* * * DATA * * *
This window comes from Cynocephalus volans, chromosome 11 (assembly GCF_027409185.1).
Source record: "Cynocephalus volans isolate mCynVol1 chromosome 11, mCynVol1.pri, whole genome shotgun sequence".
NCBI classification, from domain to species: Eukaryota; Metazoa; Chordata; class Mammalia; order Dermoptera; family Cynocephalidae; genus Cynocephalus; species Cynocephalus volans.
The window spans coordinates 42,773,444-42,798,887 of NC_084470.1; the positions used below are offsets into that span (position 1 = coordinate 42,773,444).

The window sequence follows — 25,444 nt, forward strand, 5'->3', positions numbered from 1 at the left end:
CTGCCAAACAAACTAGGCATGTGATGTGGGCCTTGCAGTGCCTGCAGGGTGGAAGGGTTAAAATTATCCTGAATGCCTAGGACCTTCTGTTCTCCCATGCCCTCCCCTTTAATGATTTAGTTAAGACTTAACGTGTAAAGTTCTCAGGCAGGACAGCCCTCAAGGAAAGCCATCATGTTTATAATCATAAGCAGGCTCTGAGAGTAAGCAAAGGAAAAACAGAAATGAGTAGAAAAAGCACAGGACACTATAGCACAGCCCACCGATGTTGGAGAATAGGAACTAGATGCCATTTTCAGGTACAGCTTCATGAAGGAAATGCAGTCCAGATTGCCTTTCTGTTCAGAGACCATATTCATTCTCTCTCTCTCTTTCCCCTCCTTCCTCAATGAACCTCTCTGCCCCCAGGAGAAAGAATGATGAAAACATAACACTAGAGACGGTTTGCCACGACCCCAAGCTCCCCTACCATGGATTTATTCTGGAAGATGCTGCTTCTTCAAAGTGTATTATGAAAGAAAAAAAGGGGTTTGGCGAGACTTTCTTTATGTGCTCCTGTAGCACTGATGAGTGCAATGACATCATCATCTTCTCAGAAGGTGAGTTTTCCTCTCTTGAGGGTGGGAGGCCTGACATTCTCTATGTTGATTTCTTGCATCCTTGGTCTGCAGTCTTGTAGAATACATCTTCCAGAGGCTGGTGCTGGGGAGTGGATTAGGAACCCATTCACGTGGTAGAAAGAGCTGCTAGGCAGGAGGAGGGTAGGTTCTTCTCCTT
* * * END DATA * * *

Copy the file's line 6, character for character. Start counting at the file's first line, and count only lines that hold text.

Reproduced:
CTGCCAAACAAACTAGGCATGTGATGTGGGCCTTGCAGTGCCTGCAGGGTGGAAGGGTTAAAATTATCCTGAATGCCTAGGACCTTCTGTTCTCCCATGCCCTCCCCTTTAATGATTTAGTTAAGACTTAACGTGTAAAGTTCTCAGGCAGGACAGCCCTCAAGGAAAGCCATCATGTTTATAATCATAAGCAGGCTCTGAGAGTAAGCAAAGGAAAAACAGAAATGAGTAGAAAAAGCACAGGACACTATAGCACAGCCCACCGATGTTGGAGAATAGGAACTAGATGCCATTTTCAGGTACAGCTTCATGAAGGAAATGCAGTCCAGATTGCCTTTCTGTTCAGAGACCATATTCATTCTCTCTCTCTCTTTCCCCTCCTTCCTCAATGAACCTCTCTGCCCCCAGGAGAAAGAATGATGAAAACATAACACTAGAGACGGTTTGCCACGACCCCAAGCTCCCCTACCATGGATTTATTCTGGAAGATGCTGCTTCTTCAAAGTGTATTATGAAAGAAAAAAAGGGGTTTGGCGAGACTTTCTTTATGTGCTCCTGTAGCACTGATGAGTGCAATGACATCATCATCTTCTCAGAAGGTGAGTTTTCCTCTCTTGAGGGTGGGAGGCCTGACATTCTCTATGTTGATTTCTTGCATCCTTGGTCTGCAGTCTTGTAGAATACATCTTCCAGAGGCTGGTGCTGGGGAGTGGATTAGGAACCCATTCACGTGGTAGAAAGAGCTGCTAGGCAGGAGGAGGGTAGGTTCTTCTCCTT